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JGM, Solicitor
Category: Scots Law
Satisfied Customers: 11551
Experience:  30 years as a practising solicitor.
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This is Scots law. My uncle is the executor of his widowed

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This is Scots law.

My uncle is the executor of his widowed father's will. My own father died over 10 years ago and I have a brother. There are no other children.

My Grandfather died in 2006 and owned his house outright. There were also collections of worth in the property.

I have visited a solicitor 2 years ago, as we heard nothing regarding my father's share of the property - there was a will with the beneficiaries being my father and his brother or their successors.

At first my uncle said he was the sole beneficiary as my father was dead, but the solicitor I visited wrote to him and told him that this was not the case.

My uncle then said he couldn't prepare the house for sale as my brother had stored a three piece suite in it and a few boxes. In the same letter he said we had no right of access to the house to remove these items. My solicitor wrote to my uncle pointing out he had only to (a) allow access or (b)indicate he was disposing of the items - which we have no interest in anyhow as they have been damaged due to the damp.

It is now 6 years since my grandfather died and my uncle has also allowed the house to deteriorate due to not repairing a leaking roof and gutter.

Can you advise me and my brother on how to resolve this situation.

I had written to him suggest that my brother apply to become the executor, but that is when he said he told us he was the sole beneficiary (wrongly).
Thank you for your question.

You need to go back to see a solicitor. The solicitor has to write to your uncle in his capacity as executor and demand an accounting of the estate.

From your narrative it is unlikely that you will get a satisfactory reply as your uncle clearly thinks that he should inherit the whole estate because your own father predeceased your grandfather.

Your remedy, therefore, is to take your uncle to court in an action called count, reckoning and payment. Your uncle would be made by the court to produce an accounting of his intromissions as executor and the court can make him take certain steps so as to ensure that your entitlement is paid to you. If he doesn't obey the court he can be found in contempt.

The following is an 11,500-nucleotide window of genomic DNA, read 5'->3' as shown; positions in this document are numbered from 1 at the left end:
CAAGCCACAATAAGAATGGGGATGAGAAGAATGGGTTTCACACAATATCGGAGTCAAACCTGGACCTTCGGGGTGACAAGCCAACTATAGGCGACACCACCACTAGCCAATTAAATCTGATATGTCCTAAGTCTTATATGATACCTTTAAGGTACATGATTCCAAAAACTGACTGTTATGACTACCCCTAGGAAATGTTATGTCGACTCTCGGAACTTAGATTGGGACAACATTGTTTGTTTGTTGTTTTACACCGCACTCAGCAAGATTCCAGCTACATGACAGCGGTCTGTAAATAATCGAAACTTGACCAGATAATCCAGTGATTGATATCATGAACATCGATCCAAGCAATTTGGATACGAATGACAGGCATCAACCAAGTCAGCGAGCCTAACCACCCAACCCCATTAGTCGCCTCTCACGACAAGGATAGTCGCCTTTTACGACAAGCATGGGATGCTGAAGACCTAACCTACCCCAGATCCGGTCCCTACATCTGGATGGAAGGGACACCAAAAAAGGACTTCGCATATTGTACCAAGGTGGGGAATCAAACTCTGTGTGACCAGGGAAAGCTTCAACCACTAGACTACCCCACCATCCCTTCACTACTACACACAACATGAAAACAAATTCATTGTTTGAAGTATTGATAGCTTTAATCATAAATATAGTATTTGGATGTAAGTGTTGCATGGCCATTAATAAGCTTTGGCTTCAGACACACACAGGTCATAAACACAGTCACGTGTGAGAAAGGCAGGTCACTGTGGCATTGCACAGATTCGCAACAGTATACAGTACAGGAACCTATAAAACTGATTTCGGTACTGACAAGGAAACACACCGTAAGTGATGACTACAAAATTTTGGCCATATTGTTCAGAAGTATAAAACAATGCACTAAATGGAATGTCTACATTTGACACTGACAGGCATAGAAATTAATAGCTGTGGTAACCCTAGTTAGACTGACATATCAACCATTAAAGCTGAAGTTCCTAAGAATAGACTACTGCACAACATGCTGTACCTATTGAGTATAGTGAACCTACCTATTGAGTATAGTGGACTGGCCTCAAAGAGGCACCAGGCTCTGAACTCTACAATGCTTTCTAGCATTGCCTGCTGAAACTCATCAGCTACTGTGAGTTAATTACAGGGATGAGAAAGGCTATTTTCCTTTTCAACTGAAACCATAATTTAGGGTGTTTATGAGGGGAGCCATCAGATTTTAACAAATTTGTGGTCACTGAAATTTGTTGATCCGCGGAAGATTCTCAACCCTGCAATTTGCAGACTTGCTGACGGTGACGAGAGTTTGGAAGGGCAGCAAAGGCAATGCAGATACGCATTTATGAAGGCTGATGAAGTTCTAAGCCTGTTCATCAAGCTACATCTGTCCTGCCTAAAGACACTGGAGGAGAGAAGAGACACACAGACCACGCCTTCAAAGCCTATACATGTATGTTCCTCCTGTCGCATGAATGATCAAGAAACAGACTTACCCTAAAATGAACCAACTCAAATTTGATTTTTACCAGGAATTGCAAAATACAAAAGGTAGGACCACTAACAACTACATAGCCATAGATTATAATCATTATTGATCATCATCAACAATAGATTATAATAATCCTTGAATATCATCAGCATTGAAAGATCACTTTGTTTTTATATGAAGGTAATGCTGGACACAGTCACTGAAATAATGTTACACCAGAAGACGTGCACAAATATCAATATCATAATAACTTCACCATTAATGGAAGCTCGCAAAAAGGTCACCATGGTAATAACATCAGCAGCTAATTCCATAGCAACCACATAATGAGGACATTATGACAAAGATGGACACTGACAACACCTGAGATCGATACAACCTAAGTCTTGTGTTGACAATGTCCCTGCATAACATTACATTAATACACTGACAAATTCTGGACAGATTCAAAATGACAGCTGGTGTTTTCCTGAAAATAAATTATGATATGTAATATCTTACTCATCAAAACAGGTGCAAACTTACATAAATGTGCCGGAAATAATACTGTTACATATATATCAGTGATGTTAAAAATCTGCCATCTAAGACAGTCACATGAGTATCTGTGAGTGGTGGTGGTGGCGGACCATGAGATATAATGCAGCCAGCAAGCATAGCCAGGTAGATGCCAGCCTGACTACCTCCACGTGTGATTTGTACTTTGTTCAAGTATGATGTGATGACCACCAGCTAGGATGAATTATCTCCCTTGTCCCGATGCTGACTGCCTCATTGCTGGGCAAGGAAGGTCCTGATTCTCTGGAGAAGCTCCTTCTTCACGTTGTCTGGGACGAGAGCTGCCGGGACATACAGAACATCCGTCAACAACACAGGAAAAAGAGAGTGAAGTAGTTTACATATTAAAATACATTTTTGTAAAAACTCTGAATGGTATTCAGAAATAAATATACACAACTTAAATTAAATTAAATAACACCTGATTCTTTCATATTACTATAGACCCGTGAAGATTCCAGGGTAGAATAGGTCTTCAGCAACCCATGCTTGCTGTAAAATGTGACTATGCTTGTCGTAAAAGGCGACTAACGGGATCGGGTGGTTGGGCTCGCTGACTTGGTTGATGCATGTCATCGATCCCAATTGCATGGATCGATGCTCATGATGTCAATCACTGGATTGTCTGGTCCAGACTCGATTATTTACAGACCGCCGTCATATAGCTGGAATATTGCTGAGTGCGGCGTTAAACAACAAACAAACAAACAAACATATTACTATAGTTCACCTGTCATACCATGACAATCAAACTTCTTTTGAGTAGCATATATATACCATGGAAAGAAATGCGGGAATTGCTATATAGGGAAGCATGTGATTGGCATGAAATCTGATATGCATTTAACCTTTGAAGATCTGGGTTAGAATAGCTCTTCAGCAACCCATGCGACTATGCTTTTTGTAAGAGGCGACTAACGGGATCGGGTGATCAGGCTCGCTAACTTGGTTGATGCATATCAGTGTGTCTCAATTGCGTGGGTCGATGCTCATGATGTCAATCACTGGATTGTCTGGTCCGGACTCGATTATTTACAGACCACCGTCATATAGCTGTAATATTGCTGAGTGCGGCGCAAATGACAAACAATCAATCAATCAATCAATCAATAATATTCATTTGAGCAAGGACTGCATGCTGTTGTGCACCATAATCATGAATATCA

I hope this helps. Please leave a positive response so that I am credited for my time.
Customer: replied 4 years ago.

Thanks for the answer, my brother and I suspected that you would refer us to a solicitor again, however I was going to write to my uncle once more today as a "last chance".

As the house has been damaged over the 6 years, due to his neglect, and house prices have dramatically dropped, wold our share not be at 2007 valuation?

I am a student and my brother doesn't work, so we are concerned about lawyers fees. That's why we joined together to pay for this initial advice. Would we be able to recover lawyers fees etc from the estate?


Thank you for your reply.

As far as the house is concerned and the distribution of the estate, your share is at current value although you might have a claim for damages against your uncle for losses arising due his neglect in timeously dealing with the estate.

If you did sue your uncle you would seek expenses from the estate in the event that the litigation was successful.

It is likely, however, that the case would be funded by legal aid in the first instance given your financial circumstances. You should not, therefore be hesitant in seeking out a lawyer who could handle this for you under legal aid. Assuming you made a recovery, the costs would be paid from the sums recovered but legal aid would at least give you the comfort that your lawyer's fees were covered.
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